Blog

Maximizing Value From Your WAF [New Series]

By Adrian Lane

Web Application Firewalls (WAFs) have been in production use for well over a decade, maturing from point solutions primarily blocking SQL injection to mature application security tools. In most mature security product categories, such as anti-virus, there hasn’t been much to talk about, aside from complaining that not much has changed over the last decade. WAFs are different: they have continued to evolve in response to new threats, new deployment models, and a more demanding clientele’s need to solve more complicated problems. From SQL injection to cross-site scripting (XSS), from PCI compliance to DDoS protection, and from cross-site request forgeries (CSRF) to 0-day protection, WAFs have continued add capabilities to address emerging use cases. But WAF’s greatest evolution has taken place in areas undergoing heavy disruption, notably cloud computing and threat analytics.

WAFs are back at the top of our research agenda, because users continue to struggle with managing WAF platforms as threats continue to evolve. The first challenge has been that attacks targeting the application layer require more than simple analysis of individual HTTP requests – they demand systemic analysis of the entire web application session. Detection of typical modern attack vectors including automated bots, content scraping, fraud, and other types of misuse, all require more information and deeper analysis. Second, as the larger IT industry flails to find security talent to manage WAFs, customers struggle to keep existing devices up and running; they have no choice but to emphasize ease of set-up and management during product selection.

So we are updating our WAF research. This brief series will discuss the continuing need for Web Application Firewall technologies, and address the ongoing struggles of organizations to run WAFs. We will also focus on decreasing the time to value for WAF, by updating our recommendations for standing up a WAF for the first time, discussing what it takes to get a basic set of policies up and running, and covering the new capabilities and challenges customers face.

WAF’s Continued Popularity

The reasons WAF emerged in the first place, and still one of the most common reason customers use it, is that no other product really provides protection at the application layer. Cross-site scripting, request forgeries, SQL injection, and many common attacks which specifically target application stacks tend to go undetected. Intrusion Detection Systems (IDS) and general-purpose network firewalls are poorly suited to protecting the application layer, and remain largely ineffective for that use case. In order to detect application misuse and fraud, a security solution must understand the dialogue between application and end user. WAFs were designed for this need, to understand application protocols so they can identify applications under attack. For most organizations, WAF is still the only way get some measure of protection for applications.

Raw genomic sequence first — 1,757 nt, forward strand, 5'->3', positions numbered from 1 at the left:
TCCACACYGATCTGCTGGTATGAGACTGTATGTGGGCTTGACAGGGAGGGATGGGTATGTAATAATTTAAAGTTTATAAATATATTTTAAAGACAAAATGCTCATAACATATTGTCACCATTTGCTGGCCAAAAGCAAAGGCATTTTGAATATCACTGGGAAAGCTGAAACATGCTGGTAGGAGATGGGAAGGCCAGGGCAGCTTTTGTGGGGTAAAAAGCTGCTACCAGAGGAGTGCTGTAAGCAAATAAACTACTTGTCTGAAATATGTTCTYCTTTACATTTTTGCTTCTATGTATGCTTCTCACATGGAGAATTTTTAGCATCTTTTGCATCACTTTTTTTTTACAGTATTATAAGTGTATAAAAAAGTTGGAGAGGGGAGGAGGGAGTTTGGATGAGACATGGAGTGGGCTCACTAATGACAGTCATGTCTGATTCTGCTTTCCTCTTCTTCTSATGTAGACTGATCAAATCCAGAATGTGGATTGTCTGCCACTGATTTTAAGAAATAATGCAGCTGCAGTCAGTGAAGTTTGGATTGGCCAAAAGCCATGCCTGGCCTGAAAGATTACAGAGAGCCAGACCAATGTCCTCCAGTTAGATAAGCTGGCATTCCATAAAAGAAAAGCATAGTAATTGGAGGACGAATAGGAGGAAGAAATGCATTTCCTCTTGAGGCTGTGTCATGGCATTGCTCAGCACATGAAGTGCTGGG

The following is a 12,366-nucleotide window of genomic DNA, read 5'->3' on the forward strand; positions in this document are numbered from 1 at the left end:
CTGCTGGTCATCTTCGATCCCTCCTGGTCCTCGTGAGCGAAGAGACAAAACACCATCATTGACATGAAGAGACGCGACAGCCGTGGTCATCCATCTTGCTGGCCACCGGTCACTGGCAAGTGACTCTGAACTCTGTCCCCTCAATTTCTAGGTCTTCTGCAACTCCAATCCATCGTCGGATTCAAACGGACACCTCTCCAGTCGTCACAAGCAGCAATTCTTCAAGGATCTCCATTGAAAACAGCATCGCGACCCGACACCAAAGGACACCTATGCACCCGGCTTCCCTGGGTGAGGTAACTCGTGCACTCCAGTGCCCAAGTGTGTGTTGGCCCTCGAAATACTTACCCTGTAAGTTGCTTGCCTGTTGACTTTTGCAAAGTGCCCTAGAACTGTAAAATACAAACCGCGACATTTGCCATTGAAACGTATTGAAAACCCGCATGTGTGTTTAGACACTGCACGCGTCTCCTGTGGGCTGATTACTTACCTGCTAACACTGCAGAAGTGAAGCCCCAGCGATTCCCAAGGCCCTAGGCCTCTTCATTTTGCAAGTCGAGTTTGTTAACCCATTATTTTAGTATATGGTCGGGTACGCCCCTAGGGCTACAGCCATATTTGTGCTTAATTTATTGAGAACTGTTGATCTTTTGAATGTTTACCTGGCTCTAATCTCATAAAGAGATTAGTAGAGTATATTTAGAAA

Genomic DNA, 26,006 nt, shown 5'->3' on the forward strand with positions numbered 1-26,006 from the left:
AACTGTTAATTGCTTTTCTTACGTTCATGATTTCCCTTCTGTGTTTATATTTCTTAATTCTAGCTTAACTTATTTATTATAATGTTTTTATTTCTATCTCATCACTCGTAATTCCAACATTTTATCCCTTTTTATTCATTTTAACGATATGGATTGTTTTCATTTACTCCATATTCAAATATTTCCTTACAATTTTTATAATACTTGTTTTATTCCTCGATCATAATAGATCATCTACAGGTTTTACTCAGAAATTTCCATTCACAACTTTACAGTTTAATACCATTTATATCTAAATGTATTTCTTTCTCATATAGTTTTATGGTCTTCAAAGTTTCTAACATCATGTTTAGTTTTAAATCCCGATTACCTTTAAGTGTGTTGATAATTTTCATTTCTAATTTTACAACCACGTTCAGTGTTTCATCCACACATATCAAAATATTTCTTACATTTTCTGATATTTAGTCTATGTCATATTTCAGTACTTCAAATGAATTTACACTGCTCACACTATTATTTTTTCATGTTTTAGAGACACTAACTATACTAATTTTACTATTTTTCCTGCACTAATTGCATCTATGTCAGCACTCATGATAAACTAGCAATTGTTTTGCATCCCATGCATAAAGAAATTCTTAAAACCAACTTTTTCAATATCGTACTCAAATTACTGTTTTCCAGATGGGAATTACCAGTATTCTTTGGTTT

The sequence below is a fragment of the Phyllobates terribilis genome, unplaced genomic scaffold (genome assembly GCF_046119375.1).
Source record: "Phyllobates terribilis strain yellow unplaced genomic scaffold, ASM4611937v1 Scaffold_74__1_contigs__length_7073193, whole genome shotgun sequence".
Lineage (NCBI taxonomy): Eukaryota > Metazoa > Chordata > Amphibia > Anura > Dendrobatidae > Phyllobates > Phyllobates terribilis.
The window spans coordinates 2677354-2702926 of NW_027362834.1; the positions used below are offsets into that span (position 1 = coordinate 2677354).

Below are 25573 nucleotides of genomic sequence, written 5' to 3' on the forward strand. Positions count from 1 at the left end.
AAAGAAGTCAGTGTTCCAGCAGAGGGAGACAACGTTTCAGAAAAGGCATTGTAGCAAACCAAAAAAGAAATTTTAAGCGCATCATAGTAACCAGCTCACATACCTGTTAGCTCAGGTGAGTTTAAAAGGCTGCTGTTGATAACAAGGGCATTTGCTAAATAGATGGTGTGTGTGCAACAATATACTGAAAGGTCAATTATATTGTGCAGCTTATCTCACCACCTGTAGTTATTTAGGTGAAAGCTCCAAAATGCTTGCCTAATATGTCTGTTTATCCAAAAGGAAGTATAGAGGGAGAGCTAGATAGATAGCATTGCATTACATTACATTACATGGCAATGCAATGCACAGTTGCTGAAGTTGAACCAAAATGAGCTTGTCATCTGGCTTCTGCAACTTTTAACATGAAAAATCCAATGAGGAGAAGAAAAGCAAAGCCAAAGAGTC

For many years sales of WAFs were driven by compliance, specifically a mandate from the Payment Card Industry’s Data Security Standard (PCI-DSS). This standard gave firms the option to either build security into their application (very hard), or protect them with WAF (easier). The validation requirements for WAF deployments are far less rigorous than for secure code development, so most companies opted for WAF. Shocking! You basically plug one in and get a certification. WAF has long been the fastest and most cost-effective way to satisfy Requirement 6 of the PCI-DSS standard, but it turns out there is long-term value as well. Users now realize that leveraging a WAF is both faster and cheaper than fixing bug-ridden legacy applications. The need has morphed from “get compliant fast!” to “secure legacy apps for less!”

WAF Limitations

The value of WAF is muted by difficulties in deployment and ongoing platform management. A tool cannot provide sustainable value if it cannot be effectively deployed and managed. The last thing organizations need is yet another piece of software sitting on a shelf. Or even worse an out-of-date WAF providing a false sense of security.

Our research highlighted the following issues which contribute to insecure WAF implementations, allowing penetration testers and attackers to easily evade WAF and target applications directly.

  • Ineffective Policies: Most firms complain about maintaining WAF policies. Some complaints are about policies falling behind new application features, and policies which fail to keep pace with emerging threats. Equally troubling is a lack of information on which policies are effective, so security professionals are flying blind. Better metrics and analytics are needed to tell users what’s working and how to improve.
  • Breaking Apps: Security policies – the rules that determine what a WAF blocks and what passes through to applications – can and do sometimes block legitimate traffic. Web application developers are incentivized to push new code as often as possible. Code changes and new functionality often violate existing policies, so unless someone updates the whitelist of approved application requests for every application change, a WAF will block legitimate requests. Predictably, this pisses off customers and operational folks alike. Firms trying to “ratchet up” security by tightening policies may also break applications, or generate too many false positives for the SoC to handle, leading to legitimate attacks going ignored and unaddressed in a flood of irrelevant alerts.